|THE KEENE STATE COLLEGE MAGAZINE FOR ALUMNI AND FRIENDS||VOLUME XVIII NUMBER 2 Winter 2003|
From Point A to Point B
It's mid-morning in Alstead, N.H. The sun is still below the hills, and the land is cold and white. Four people clad in brightly colored jackets and wearing packs slip and slide up a narrow snowmobile trail, the snow squeaking beneath every step. The trail winds up through young forest, past the bare trunks of oak and maple and under pine trees whose needles sag with snow.
After ten minutes of uphill hiking the trail leads through a gully and onto the frozen surface of a large pond. The rock walls of a large feldspar quarry surround most of the pond. At the far end of the mine are several deep caves and a smooth red cliff more than 100 feet tall. Long tongues of ice hang down from the top to the frozen base. Apart from the crunching of snow underfoot, the mine is silent. No dripping water, no creaking ice. Perfect conditions for ice climbing.
It takes George Adams '94 about 10 seconds to gaze at the ice, declare the conditions "great," and begin to pull climbing gear out of his pack. Ready to climb, Adams is a fearsome sight. Six feet tall and a muscular 190 pounds, he appears even bigger in his bulky clothing. On his feet are size 11 plastic boots, fitted with a pair of razor-sharp 12-point crampons. He clasps wicked-looking ice tools (the business ends comprising a needle-pointed pick and a flat, sharp adze) in each hand. A helmet and his red beard complete the ensemble. Adams is ready to climb.
Trailing a 200-foot rope, Adams walks to the base of the wall and with a short, fast swing, plants the pick of an ice tool deep into the flow. The second tool is slammed in, followed by the front points of each crampon. With no hesitation, Adams picks his way up the waterfall, past bare rock and brittle, chandelier-like ice formations, to the safety of the trees.
Successful ice climbing depends largely on the self-belief of the climber. The trait flows strongly in Adams's blood, accentuated by a particular circumstance in his life. Seven years ago, Adams was diagnosed with an eye condition called Stargardt's disease. Stargardt's is caused by the gradual degeneration of cells in the retina, which creates a central blind spot that decreases a person's ability to see detail and perceive colors. Adams is legally blind.
When Adams rock climbs, for example, observers get the sense that he's making his way up a cliff by Braille. He sweeps his hand across the rock before latching onto a hold and pulling up. The process looks none too easy and somewhat frightening. "It's interesting because in a way I can see the big picture," Adams explains. "But, if I'm looking at a big chunk of rock, I'm guessing that a shadow might be a handhold, and it's not until I touch it that I know for sure." Despite having to hang around feeling for holds, Adams is a speedy, safe climber. He's been known to go into overdrive on alpine rock walls as storms approach, racing upwards and practically hauling his partner to the summit and the safety of the descent trail.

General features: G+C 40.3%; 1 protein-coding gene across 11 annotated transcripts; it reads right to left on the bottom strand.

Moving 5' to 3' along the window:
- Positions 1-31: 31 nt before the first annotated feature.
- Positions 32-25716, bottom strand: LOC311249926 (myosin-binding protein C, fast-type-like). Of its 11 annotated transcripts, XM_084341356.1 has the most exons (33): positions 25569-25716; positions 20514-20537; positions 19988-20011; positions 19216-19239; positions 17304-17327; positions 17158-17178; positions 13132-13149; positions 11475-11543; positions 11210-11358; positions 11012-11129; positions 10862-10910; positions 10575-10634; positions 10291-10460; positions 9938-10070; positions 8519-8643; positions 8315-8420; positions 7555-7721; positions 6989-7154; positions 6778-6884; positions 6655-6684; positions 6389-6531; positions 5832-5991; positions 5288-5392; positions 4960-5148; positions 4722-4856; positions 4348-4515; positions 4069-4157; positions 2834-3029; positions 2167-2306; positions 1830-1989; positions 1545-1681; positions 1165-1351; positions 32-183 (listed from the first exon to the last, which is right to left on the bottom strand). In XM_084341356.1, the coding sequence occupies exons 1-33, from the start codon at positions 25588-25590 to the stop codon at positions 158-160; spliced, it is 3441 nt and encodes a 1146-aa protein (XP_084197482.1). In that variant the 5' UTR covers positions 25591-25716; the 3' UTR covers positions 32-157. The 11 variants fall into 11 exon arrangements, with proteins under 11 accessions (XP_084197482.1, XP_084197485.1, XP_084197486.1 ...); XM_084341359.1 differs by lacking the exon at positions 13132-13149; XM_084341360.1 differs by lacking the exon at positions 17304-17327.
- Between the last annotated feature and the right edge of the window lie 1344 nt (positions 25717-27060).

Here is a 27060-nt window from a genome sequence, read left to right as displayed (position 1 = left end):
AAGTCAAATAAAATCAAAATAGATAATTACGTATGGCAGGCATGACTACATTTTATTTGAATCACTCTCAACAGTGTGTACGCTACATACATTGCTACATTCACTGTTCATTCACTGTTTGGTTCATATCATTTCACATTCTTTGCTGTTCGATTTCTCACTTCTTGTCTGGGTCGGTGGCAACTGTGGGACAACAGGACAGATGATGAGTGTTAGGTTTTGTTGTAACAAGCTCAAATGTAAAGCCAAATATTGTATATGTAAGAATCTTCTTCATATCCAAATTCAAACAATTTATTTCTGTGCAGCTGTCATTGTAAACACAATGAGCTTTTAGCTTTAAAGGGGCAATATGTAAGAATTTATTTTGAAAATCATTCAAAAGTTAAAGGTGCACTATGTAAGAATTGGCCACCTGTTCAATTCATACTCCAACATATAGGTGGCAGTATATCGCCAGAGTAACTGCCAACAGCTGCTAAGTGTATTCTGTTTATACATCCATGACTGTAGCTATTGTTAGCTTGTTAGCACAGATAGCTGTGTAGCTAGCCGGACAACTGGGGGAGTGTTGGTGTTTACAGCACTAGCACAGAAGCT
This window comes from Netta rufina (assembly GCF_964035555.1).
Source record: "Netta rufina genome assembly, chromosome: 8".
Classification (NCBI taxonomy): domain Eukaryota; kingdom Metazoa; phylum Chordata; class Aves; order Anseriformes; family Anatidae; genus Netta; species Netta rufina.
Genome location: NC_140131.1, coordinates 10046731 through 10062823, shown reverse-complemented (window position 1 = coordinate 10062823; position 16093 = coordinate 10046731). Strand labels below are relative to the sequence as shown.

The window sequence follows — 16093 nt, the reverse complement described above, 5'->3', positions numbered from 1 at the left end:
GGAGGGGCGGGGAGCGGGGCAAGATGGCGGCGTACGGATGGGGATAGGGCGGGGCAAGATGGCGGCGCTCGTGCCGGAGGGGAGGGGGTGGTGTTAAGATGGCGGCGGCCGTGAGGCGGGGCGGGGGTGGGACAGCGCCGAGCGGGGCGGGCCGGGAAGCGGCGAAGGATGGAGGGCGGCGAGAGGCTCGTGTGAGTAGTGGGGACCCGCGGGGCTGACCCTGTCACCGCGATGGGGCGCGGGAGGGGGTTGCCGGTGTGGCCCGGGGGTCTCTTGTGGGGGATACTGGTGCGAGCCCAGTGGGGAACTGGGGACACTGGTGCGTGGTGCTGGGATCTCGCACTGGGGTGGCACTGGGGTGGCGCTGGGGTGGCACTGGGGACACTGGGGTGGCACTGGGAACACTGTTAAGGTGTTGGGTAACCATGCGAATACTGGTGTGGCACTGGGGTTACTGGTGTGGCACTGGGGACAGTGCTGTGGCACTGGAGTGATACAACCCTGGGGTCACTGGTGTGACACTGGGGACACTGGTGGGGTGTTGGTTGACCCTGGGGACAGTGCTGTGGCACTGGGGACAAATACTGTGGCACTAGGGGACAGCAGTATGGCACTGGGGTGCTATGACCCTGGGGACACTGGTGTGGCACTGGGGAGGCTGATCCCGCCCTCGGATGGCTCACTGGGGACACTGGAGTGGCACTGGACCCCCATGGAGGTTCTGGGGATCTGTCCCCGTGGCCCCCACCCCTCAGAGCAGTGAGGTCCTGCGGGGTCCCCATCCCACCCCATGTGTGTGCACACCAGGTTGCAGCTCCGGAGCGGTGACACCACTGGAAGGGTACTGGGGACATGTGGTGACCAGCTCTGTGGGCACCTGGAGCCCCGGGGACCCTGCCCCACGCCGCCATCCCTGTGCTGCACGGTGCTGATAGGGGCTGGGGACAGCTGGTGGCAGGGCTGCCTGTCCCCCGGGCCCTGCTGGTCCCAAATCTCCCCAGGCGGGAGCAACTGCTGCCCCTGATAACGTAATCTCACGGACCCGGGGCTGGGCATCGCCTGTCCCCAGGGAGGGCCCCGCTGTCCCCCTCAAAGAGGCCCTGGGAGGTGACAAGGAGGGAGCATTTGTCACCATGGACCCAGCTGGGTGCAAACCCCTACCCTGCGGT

Stargardt's was a blow for Adams. After the diagnosis, he lost his driver's license and with it much of his self-reliance. A carpenter based in Keene, Adams found his employment options were limited to a few firms he could bike to or those that would drive him to work. "I got help with driving from people I'd work with," he explains, "but I'd return the favor by working hard." Over the years, Adams hopped from job to job, doing everything from building houses to crafting specialty items such as kitchen interiors and tea chests. But the worsening condition of his eyes and the on-again, off-again nature of his work wore him down. "I got fed up dealing with all these different jobs," he explains.
Two things kept his spirits up – the outdoors and his family. As a child, Adams spent many hours hiking and hunting with his father in the small patches of forest near their home in New Milford, Conn. "My dad is my idol," Adams explains. "From the time I was six, we'd go into the forest and watch animals, sometimes go hunting." It was from those early experiences that he realized he could go back to the outdoors when he needed to think or refocus. Spending time in a forest or on the side of a mountain, Adams says, makes him realize that life is not as complicated as it sometimes seems. "I can sit in a tree stand for 12 hours and just watch everything move around me – watch animals interacting in their environment," he says. "It's these experiences in nature that I think make me smarter about my life."
Adams came to Keene State in 1988 to study drafting and design and, he hoped, to play soccer. College is a time for change and personal growth for many people, and Adams was no exception. Realizing that he wasn't going to get much soccer-playing time as a goalie, he upped his weight training and running and, in the middle of the 1990 track season, asked coach Peter Thomas if he could try out. After a few modest seasons with the track and cross country teams, including a disastrous NCAA qualifying race in Pennsylvania during which he pulled out after three miles, Adams came to grips with the demands of running. "At first I didn't understand the pain," he says. "Every race I wanted to quit, and I did in Pennsylvania, with my parents watching." Even as he pulled out of the race, Adams knew he had done something that didn't sit well with his personality. Standing on the side of the trail catching his breath, Adams vowed to never quit again.